Outraged, the Spitzee Cavalry, incited by Harry “Kamoose” Taylor, decided to send eighteen men to Fort Kipp to arrest Healy. Healy was forewarned of the Cavalry’s intentions, and made preparations for their arrival. First, he sent all his men- save “Long John” Fogerty, cook John Tallemache and wrangler Jack Reese- to Fort Whoop-Up. Next, he made preparations in Fort Kipp’s main trading room, where he would make his stand. Healy loaded a double-barrelled shotgun with homemade slugs- sawing off the end to increase the shot radius- and hid it, along with a brace of revolvers and a Winchester rifle, behind the trading room shelf. Then he cut a small hole in one of the trading room’s log walls, behind which was the storeroom. He draped the hole with a curtain and concealed a howitzer behind it, loaded with six pounds of gunpowder and nearly two hundred musket balls. The cannon was placed at such an angle that, were it fired, the entire room would be raked with grapeshot. The trader ordered Fogerty to stand beside the curtain when the wolfers entered the room and to fire the howitzer if the proceedings soured. According to Healy, after he had finished his preparations, “[he] was feeling just as good as [he] ever did in [his] life.”

Shortly thereafter, eighteen troopers of the Spitzee Cavalry, all heavily armed, rode up to Fort Kipp, demanding admittance. Reese, who was stationed at the gate, let the wolfers inside where Healy, to their surprise, greeted them cordially.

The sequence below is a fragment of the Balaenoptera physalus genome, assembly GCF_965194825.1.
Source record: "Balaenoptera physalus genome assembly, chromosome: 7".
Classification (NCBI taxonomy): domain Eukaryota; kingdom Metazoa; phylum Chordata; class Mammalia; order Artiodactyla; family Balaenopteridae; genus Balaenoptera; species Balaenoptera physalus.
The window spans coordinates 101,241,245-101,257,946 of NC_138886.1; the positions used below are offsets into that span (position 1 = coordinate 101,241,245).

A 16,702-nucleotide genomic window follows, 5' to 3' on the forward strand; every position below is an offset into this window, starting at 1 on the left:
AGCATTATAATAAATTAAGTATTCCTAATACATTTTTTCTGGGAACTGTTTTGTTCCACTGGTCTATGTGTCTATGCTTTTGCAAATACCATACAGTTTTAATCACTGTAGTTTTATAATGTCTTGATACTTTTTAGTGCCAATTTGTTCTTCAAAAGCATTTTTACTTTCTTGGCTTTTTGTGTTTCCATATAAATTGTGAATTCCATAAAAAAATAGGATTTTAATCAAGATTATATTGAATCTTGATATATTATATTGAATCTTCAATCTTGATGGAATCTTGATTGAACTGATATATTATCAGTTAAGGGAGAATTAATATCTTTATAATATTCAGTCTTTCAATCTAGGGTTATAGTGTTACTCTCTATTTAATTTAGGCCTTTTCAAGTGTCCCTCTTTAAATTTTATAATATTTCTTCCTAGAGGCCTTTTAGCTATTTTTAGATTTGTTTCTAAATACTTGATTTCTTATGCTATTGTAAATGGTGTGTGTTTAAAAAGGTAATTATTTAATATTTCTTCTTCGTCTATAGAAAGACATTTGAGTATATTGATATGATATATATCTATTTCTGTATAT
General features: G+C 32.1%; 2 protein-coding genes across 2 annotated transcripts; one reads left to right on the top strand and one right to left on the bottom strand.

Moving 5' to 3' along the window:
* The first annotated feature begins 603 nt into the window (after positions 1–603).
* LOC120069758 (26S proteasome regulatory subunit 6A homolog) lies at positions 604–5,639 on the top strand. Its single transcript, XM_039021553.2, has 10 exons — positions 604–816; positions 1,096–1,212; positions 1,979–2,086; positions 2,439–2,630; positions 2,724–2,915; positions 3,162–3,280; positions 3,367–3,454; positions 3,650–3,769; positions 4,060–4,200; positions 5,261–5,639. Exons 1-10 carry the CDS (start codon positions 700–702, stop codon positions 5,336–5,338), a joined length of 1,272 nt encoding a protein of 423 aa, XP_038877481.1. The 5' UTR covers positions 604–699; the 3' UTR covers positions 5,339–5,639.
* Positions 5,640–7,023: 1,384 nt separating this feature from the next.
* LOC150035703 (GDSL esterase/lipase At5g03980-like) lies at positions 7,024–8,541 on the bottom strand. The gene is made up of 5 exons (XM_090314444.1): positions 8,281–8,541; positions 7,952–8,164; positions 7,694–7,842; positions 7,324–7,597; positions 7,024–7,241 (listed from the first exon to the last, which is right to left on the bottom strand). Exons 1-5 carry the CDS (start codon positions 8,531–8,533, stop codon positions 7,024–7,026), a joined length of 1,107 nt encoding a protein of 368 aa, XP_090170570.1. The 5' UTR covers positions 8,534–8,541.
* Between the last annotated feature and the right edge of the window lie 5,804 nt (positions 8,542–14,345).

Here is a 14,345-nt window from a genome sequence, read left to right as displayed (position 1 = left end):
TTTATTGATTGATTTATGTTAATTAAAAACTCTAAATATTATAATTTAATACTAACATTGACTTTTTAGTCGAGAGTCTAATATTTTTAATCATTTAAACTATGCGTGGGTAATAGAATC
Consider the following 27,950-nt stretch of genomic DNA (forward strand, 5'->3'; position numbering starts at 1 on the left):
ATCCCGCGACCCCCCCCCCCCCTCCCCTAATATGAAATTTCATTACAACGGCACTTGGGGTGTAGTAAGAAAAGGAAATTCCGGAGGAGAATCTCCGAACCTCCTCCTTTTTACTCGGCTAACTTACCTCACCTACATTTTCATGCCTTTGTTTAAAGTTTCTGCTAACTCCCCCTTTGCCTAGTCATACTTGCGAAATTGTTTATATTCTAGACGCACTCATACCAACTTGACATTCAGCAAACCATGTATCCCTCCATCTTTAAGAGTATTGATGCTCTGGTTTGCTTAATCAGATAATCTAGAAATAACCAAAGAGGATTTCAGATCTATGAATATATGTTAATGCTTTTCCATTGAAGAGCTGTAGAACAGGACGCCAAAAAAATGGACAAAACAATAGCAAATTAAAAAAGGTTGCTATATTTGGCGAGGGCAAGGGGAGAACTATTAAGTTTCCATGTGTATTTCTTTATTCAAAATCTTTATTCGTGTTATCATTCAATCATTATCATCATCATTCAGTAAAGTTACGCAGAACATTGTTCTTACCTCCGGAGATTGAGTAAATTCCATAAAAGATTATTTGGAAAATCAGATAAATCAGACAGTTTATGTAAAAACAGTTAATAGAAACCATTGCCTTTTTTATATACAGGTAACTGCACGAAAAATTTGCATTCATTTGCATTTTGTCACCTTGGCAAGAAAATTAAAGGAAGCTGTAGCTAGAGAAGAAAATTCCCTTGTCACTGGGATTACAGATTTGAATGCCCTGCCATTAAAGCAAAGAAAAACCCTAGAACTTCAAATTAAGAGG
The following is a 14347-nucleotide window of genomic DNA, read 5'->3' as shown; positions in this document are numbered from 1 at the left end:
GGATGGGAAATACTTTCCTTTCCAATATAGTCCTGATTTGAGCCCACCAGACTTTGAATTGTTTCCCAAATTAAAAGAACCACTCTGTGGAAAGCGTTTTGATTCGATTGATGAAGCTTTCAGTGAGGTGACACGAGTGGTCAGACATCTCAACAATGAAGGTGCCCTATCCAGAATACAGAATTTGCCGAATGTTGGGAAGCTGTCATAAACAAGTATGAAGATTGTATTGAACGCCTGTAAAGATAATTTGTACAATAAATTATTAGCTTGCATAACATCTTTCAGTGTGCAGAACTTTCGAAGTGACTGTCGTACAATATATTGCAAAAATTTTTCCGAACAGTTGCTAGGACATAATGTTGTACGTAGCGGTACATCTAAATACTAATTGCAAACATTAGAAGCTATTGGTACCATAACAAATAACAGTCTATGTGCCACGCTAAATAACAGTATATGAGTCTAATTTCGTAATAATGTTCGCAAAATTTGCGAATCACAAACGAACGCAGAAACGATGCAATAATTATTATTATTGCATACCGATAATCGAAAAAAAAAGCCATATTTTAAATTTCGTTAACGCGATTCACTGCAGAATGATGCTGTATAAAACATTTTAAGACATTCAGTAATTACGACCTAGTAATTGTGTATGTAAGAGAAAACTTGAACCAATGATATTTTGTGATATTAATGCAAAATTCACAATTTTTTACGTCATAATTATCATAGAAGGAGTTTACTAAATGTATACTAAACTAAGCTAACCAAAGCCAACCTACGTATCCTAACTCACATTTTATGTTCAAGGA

“Good day, gentlemen!” Healy said. “You had better put up your horses so they can get something to eat and I’ll fix up some supper for you!” Wary, the Cavalrymen entered the fort dining room, where Tallemache had laid out a spread.

After their meal, Healy led the wolfers into the main trading room, where chairs were arranged in a semicircle. Fogerty inconspicuously took his place beside the curtain as the wolfers took their seats, blissfully unaware of the hidden howitzer which Healy had pointed “so [he] could blow them all to hell.”

Harry “Kamoose” Taylor, who was seated against the wall, addressed his host. “Mr. Healy,” he began, “there is a serious charge preferred against you of selling guns and ammunition to the Injuns and we have come down to see about it.” He proceeded to read a litany detailing Healy’s sale of repeating rifles and related ammunition to the Indians, and describing how Healy’s actions were contrary to the laws of the Spitzee Cavalry and the interests of all white men in the area. Taylor then asked Healy to declare his guilt or innocence. Wrote Healy in a future reminiscence: